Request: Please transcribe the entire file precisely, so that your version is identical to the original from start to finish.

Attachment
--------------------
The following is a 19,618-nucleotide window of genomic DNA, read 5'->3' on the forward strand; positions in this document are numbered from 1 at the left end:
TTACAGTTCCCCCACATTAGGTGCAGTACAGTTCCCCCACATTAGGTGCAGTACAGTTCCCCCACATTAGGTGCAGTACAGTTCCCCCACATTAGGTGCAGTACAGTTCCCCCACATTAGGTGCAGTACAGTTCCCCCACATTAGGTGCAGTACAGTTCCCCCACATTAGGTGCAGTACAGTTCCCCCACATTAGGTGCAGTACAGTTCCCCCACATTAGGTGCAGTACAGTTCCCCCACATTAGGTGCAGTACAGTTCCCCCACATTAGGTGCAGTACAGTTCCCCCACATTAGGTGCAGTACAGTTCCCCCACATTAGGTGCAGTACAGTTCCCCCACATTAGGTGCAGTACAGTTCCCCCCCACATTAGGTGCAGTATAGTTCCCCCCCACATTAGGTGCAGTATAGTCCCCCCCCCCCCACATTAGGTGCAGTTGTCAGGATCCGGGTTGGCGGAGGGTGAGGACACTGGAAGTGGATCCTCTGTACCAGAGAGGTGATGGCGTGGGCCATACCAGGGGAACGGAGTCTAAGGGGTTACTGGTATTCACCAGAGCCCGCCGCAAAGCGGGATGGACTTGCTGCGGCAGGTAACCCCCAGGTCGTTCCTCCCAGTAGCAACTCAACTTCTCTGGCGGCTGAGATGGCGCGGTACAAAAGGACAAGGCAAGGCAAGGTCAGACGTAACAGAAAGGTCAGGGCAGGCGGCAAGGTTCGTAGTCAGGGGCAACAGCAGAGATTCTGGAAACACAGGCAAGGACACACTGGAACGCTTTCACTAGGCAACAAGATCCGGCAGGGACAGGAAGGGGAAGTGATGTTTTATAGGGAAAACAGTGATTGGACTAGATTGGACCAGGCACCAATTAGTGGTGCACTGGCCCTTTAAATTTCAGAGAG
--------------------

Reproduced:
The following is a 19,618-nucleotide window of genomic DNA, read 5'->3' on the forward strand; positions in this document are numbered from 1 at the left end:
TTACAGTTCCCCCACATTAGGTGCAGTACAGTTCCCCCACATTAGGTGCAGTACAGTTCCCCCACATTAGGTGCAGTACAGTTCCCCCACATTAGGTGCAGTACAGTTCCCCCACATTAGGTGCAGTACAGTTCCCCCACATTAGGTGCAGTACAGTTCCCCCACATTAGGTGCAGTACAGTTCCCCCACATTAGGTGCAGTACAGTTCCCCCACATTAGGTGCAGTACAGTTCCCCCACATTAGGTGCAGTACAGTTCCCCCACATTAGGTGCAGTACAGTTCCCCCACATTAGGTGCAGTACAGTTCCCCCACATTAGGTGCAGTACAGTTCCCCCACATTAGGTGCAGTACAGTTCCCCCCCACATTAGGTGCAGTATAGTTCCCCCCCACATTAGGTGCAGTATAGTCCCCCCCCCCCCACATTAGGTGCAGTTGTCAGGATCCGGGTTGGCGGAGGGTGAGGACACTGGAAGTGGATCCTCTGTACCAGAGAGGTGATGGCGTGGGCCATACCAGGGGAACGGAGTCTAAGGGGTTACTGGTATTCACCAGAGCCCGCCGCAAAGCGGGATGGACTTGCTGCGGCAGGTAACCCCCAGGTCGTTCCTCCCAGTAGCAACTCAACTTCTCTGGCGGCTGAGATGGCGCGGTACAAAAGGACAAGGCAAGGCAAGGTCAGACGTAACAGAAAGGTCAGGGCAGGCGGCAAGGTTCGTAGTCAGGGGCAACAGCAGAGATTCTGGAAACACAGGCAAGGACACACTGGAACGCTTTCACTAGGCAACAAGATCCGGCAGGGACAGGAAGGGGAAGTGATGTTTTATAGGGAAAACAGTGATTGGACTAGATTGGACCAGGCACCAATTAGTGGTGCACTGGCCCTTTAAATTTCAGAGAG